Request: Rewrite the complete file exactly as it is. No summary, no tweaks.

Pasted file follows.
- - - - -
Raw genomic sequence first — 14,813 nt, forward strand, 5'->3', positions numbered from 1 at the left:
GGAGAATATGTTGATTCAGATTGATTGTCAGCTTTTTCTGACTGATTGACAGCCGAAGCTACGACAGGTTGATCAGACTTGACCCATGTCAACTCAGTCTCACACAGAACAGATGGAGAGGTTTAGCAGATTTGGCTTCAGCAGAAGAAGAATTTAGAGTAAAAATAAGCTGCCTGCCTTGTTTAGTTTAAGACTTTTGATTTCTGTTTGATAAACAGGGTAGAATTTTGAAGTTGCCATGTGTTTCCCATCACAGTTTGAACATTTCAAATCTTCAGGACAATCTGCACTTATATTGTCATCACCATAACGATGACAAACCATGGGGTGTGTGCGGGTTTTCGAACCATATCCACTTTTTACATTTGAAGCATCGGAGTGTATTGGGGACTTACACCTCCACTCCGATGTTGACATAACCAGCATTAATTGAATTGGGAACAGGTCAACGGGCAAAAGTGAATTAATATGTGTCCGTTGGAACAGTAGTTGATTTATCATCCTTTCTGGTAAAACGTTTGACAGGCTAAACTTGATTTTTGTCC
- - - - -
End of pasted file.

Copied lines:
Raw genomic sequence first — 14,813 nt, forward strand, 5'->3', positions numbered from 1 at the left:
GGAGAATATGTTGATTCAGATTGATTGTCAGCTTTTTCTGACTGATTGACAGCCGAAGCTACGACAGGTTGATCAGACTTGACCCATGTCAACTCAGTCTCACACAGAACAGATGGAGAGGTTTAGCAGATTTGGCTTCAGCAGAAGAAGAATTTAGAGTAAAAATAAGCTGCCTGCCTTGTTTAGTTTAAGACTTTTGATTTCTGTTTGATAAACAGGGTAGAATTTTGAAGTTGCCATGTGTTTCCCATCACAGTTTGAACATTTCAAATCTTCAGGACAATCTGCACTTATATTGTCATCACCATAACGATGACAAACCATGGGGTGTGTGCGGGTTTTCGAACCATATCCACTTTTTACATTTGAAGCATCGGAGTGTATTGGGGACTTACACCTCCACTCCGATGTTGACATAACCAGCATTAATTGAATTGGGAACAGGTCAACGGGCAAAAGTGAATTAATATGTGTCCGTTGGAACAGTAGTTGATTTATCATCCTTTCTGGTAAAACGTTTGACAGGCTAAACTTGATTTTTGTCC